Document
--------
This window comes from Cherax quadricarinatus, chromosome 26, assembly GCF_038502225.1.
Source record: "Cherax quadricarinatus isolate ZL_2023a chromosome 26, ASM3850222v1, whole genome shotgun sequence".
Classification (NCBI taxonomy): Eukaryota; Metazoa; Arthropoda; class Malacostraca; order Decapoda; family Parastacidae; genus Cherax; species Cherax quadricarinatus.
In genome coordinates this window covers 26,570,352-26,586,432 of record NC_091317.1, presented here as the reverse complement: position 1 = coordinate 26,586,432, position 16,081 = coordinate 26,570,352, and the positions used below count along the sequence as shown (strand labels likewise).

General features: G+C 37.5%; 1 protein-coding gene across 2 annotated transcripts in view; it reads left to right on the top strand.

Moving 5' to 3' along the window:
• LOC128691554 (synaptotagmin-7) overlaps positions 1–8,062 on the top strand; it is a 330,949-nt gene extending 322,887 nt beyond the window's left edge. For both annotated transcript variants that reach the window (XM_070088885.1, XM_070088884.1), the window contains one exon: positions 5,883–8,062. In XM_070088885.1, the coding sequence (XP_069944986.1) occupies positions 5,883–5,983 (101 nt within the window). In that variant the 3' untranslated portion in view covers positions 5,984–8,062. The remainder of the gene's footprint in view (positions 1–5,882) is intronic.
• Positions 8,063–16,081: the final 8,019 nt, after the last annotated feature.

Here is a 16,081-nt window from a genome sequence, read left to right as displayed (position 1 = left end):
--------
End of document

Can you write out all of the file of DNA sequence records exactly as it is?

This window comes from Cherax quadricarinatus, chromosome 26, assembly GCF_038502225.1.
Source record: "Cherax quadricarinatus isolate ZL_2023a chromosome 26, ASM3850222v1, whole genome shotgun sequence".
Classification (NCBI taxonomy): Eukaryota; Metazoa; Arthropoda; class Malacostraca; order Decapoda; family Parastacidae; genus Cherax; species Cherax quadricarinatus.
In genome coordinates this window covers 26,570,352-26,586,432 of record NC_091317.1, presented here as the reverse complement: position 1 = coordinate 26,586,432, position 16,081 = coordinate 26,570,352, and the positions used below count along the sequence as shown (strand labels likewise).

General features: G+C 37.5%; 1 protein-coding gene across 2 annotated transcripts in view; it reads left to right on the top strand.

Moving 5' to 3' along the window:
• LOC128691554 (synaptotagmin-7) overlaps positions 1–8,062 on the top strand; it is a 330,949-nt gene extending 322,887 nt beyond the window's left edge. For both annotated transcript variants that reach the window (XM_070088885.1, XM_070088884.1), the window contains one exon: positions 5,883–8,062. In XM_070088885.1, the coding sequence (XP_069944986.1) occupies positions 5,883–5,983 (101 nt within the window). In that variant the 3' untranslated portion in view covers positions 5,984–8,062. The remainder of the gene's footprint in view (positions 1–5,882) is intronic.
• Positions 8,063–16,081: the final 8,019 nt, after the last annotated feature.

Here is a 16,081-nt window from a genome sequence, read left to right as displayed (position 1 = left end):